If there's anyone who is completely free of this politically correct affliction and who's able to think clearly on matters of race it's Heather MacDonald. MacDonald has an excellent column in City Journal on the episode in Jena, LA where six blacks, angered by the appearance on their high school campus of three nooses, beat a white kid who had nothing to do with the insult until he was unconscious. The young thugs were charged as adults with attempted murder, a charge which was seen as excessive by many, and which precipitated large protests and another round of media lamentations over what Jena says about racism in our judicial system and in our society.

MacDonald thinks the demonstrators' outrage and media concern are misplaced and that they're really smokescreens that obscure some hard truths about the condition of blacks in the United States. She concludes her column with this:

The orgy of Jena coverage will not just fail to improve the lagging performance of blacks; it will impede such improvement by strengthening the victim mentality. Both whites and blacks are complicit in this sabotage. These ecstatic festivals of racism-bashing are a crippling ritual in the codependency between absolution-seeking whites and angry blacks, a phenomenon that Shelby Steele has powerfully analyzed. The demonstrators exhibit a palpable desire for the moral clarity of the civil rights era, as do the reporters, who have covered their every utterance. "This is the first time something like this has happened for our generation," one student told the New York Times. "You always heard about it from history books and relatives. This is a chance to experience it for ourselves."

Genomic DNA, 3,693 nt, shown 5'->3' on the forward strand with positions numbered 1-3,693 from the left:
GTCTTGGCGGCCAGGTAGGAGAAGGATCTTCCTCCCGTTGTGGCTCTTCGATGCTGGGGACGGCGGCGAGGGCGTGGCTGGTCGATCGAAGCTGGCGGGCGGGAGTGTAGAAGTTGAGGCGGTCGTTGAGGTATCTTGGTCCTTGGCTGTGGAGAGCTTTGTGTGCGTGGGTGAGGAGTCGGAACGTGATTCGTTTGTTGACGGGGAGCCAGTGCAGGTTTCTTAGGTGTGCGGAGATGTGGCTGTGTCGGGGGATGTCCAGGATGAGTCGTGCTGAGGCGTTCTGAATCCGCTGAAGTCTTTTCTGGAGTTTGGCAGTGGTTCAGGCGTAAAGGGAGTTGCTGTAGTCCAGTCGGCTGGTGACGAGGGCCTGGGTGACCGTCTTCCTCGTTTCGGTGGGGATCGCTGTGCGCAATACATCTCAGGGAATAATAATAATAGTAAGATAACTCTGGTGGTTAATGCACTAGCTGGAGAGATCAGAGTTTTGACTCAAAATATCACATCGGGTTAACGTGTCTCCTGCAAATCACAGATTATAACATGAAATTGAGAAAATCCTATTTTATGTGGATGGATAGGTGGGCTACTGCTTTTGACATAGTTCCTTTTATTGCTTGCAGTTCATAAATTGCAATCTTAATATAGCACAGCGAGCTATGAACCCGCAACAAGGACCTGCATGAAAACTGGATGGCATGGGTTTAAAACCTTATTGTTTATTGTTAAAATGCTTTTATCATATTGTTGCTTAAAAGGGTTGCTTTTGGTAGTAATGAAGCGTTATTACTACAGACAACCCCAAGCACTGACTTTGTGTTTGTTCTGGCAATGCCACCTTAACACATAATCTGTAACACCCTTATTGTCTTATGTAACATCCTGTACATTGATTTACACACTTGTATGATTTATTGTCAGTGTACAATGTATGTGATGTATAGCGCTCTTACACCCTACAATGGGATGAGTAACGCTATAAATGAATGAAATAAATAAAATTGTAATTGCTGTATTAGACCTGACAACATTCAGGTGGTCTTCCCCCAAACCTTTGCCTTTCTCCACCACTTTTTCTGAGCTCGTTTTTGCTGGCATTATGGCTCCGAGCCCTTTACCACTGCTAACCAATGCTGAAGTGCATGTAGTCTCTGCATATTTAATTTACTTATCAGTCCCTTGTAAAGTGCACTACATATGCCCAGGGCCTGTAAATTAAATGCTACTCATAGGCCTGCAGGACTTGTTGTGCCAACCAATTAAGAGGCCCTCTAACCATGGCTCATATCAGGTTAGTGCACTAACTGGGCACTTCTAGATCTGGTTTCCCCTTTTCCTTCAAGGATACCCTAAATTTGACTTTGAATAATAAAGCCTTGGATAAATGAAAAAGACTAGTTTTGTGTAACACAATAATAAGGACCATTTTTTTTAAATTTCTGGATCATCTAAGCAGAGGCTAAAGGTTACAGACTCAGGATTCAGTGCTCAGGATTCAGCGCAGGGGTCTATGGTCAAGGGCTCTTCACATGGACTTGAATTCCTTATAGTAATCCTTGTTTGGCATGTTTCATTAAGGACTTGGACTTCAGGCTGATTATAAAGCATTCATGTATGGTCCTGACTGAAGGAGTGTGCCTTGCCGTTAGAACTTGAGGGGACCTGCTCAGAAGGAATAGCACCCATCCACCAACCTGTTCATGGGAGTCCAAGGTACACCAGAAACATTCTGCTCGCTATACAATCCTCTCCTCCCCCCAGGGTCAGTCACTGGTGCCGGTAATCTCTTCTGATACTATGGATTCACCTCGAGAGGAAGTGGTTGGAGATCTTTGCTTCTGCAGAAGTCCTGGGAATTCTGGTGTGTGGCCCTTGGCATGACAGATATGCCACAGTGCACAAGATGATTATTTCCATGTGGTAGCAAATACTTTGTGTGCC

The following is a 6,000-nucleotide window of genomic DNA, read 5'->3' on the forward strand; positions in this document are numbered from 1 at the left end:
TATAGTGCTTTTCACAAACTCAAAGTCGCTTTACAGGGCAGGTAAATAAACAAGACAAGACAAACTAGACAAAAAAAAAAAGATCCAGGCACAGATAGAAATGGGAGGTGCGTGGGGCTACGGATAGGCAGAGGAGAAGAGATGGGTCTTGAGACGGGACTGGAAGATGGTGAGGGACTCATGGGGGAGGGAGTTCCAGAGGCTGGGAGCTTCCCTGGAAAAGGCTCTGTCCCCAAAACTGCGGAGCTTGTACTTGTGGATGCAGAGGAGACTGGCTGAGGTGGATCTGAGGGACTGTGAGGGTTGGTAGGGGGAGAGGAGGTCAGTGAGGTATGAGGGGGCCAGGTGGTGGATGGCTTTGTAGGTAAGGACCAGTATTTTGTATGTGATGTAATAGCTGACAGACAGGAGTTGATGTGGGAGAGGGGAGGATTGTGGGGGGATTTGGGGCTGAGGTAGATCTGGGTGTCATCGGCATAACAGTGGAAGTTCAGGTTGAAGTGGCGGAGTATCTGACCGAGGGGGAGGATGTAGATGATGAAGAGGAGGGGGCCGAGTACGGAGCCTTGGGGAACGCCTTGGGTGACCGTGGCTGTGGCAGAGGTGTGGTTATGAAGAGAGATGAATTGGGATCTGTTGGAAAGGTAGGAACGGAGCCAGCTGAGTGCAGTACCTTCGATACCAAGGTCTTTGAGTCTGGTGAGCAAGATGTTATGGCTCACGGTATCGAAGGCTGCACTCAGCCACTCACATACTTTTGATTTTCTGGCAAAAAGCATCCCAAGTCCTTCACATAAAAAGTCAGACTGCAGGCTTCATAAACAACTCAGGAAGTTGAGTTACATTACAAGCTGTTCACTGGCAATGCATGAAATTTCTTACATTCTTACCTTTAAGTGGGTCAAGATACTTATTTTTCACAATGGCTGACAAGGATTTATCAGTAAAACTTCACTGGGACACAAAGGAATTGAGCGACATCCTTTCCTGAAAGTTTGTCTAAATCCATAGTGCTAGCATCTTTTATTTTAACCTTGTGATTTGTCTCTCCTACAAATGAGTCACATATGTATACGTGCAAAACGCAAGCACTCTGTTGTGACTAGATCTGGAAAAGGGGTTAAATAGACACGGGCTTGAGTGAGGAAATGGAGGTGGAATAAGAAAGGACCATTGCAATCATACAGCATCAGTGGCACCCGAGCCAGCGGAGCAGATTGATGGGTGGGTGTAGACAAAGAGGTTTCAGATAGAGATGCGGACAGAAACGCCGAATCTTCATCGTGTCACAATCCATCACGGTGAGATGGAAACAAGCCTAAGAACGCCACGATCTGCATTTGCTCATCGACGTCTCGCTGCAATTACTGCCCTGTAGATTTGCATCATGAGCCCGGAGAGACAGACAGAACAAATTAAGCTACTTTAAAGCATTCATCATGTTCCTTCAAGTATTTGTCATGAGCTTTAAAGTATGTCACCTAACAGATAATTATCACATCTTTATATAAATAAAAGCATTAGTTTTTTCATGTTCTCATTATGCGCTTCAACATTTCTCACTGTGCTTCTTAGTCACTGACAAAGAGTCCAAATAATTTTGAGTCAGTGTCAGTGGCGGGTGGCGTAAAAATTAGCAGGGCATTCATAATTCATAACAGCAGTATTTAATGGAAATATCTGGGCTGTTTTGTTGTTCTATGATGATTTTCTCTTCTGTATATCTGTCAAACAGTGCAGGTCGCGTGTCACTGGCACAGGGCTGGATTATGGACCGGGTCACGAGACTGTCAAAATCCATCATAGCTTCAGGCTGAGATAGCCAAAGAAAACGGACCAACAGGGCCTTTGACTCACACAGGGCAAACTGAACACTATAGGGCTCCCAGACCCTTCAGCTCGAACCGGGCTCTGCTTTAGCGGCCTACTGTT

He's right; there has been nothing like Selma or Montgomery for the current generation, because much of America has accomplished almost an about-face on race since the 1950s. The current martyrs to American bigotry are a far cry from Rosa Parks. Like the "Jena Six," they tend to have committed acts of violence or other crimes for which they are allegedly being excessively punished. Think of the six high school hooligans from Decatur, Illinois, whom Jesse Jackson tried to beatify in 1999 when their schools expelled them for a violent stadium fight; their backgrounds included robbery, trespassing, truancy, and failing whole school years. We are only belatedly learning that Mychal Bell, the sole member of the "Jena Six" to have been prosecuted for knocking out and kicking Justin Barker, has a previous arrest record that includes battery and property damage. Barker's injuries led to $14,000 in medical bills, according to a lawyer.

The Jena situation is undoubtedly a bit more complex than the tale that the press has woven of hate-filled whites and peace-loving blacks. But even if it were not, the catharsis that this morality play has offered to its participants is spurious. The real tragedy is the dysfunctional culture that holds back too many blacks from seizing the many opportunities open to them.

Her column is too important to miss. It should be read and discussed by every American, black, white and otherwise, from beginning to end.